Major Locales of the Titan I Complex

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Portal Part IV

This is the entrance to the Titan I complex.  A massive concrete and steel slab opens hydraulically like a great yawning mouth.  This is the single point of entry and exit to the complex excepting an emergency.


Larson 568-A: The cellar stairs entrance, much the worse for wear, propped open and copiously vandalized with silly scribblings.

Photo courtesy of Walter Silva


A short set of steel steps leads to a very heavy revolving metal door.  The door has an interlocking mechanism which only allows passage to one person at a time.  Inside the Control Center a monitor displays anyone waiting at the door.  Access is granted remotely from the facilities console in the Control Center.  Once the concrete slab/mouth closes, occupants are trapped between it and the door until cleared to proceed.  If someone does not clear or any problem whatsoever occurs at this point, they are held in this entrapment until security arrives.


Lowry 724-C, 1999: This photo shows the rather sloppy marriage of the new stairwell to the cylindrical portal where the spiral stairs once were.  The concrete has separated by several inches at the join between the 2 structures.  A ladder is visible leading to the original portal opening.


Immediately on entering the site you notice a strong, permeating odor.  It is everywhere and is found in all of the sites.  When you leave your clothing reeks of it.  You've encountered "Titan Halitosis".


It's difficult to describe the smell to someone who hasn't experienced it firsthand.  It has been described as a combination of diesel fuel, mold, various chemical cocktails, rust and stale musty air.  Now that you've entered the Titan, it envelops you.


As the Titan's unique stench takes you, the temperature also begins to drop.  Just like any cave, as you descend, the ambient temperature falls.  Inside the Titan the temperature remains around 56 degrees Fahrenheit year-round.  The humidity climbs steadily as well, and depending on the season the interior may be entirely coated with dew in some areas.


Lowry 724-C, 1999: Looking up at the original hatch cover.  The spiral staircase has been removed and a ladder installed for use as a secondary entrance/exit.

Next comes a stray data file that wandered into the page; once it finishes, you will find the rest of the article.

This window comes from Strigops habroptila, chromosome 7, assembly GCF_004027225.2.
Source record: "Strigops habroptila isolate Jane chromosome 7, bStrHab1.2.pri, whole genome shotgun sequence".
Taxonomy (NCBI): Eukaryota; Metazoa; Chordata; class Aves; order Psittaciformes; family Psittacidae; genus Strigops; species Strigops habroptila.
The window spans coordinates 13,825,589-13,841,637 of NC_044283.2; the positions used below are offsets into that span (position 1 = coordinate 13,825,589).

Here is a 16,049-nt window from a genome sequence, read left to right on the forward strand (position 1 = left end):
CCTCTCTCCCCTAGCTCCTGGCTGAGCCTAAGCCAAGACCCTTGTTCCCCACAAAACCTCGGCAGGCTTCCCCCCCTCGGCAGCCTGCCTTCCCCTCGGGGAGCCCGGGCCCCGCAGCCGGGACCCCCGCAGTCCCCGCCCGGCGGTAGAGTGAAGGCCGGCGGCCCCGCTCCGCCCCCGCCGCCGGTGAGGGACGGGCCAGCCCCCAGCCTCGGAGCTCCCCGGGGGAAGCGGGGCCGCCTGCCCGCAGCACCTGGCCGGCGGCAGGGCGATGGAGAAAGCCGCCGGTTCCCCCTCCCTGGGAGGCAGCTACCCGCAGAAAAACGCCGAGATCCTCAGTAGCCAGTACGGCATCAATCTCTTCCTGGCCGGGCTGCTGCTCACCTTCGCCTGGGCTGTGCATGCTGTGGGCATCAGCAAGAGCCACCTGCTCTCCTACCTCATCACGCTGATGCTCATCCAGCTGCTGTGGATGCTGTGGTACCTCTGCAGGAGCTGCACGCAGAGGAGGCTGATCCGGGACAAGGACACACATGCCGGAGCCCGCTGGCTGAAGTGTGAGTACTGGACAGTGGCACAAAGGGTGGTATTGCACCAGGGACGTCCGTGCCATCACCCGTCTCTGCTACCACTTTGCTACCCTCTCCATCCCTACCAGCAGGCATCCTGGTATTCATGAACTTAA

Once beyond the revolving door, a 6-story descent awaits down a metal stairway which spirals around a central shaft containing a 4-ton freight elevator.  The freight elevator is for heavy equipment and goes all the way to the surface if necessary.

At the bottom of the portal stands 8'x8' blast doors of thick steel that resemble a bank vault.  The blast doors are always closed when the elevator doors are open to prevent transmission of any shock through the complex in a strike.  This same sort of safeguard is used throughout the complex.  All the concrete and steel used to shield the airmen and the weapons underground would be for of little use if someone left the door open.

Lowry 724-C, 1999: The round gray area once held the revolving door, long since removed by salvage contractors to make their task easier.  Note the caution strip-- this is where the very unfortunate laborer was killed when he fell into the revolving door while it was still moving.


The steelwork for the freight elevator shaft can be seen through the opening.


This narrow passage greets you at the portal silo.  Beyond it there is a defunct freight elevator and many, many steps leading down.  Even in good shape, I found going up and down these stairs twenty times in a day to be quite a challenge.  The elevator is not an option here so you'll have to walk down.


Lowry 724-C, 1999: First look into the portal silo.  Here you see the elevator shaft-- the car is at the bottom but the doors are visible with a small window.  The walkway and stairs lead around the elevator shaft.  Just over this beam at the bottom center is a 60-foot drop to the bottom of the silo.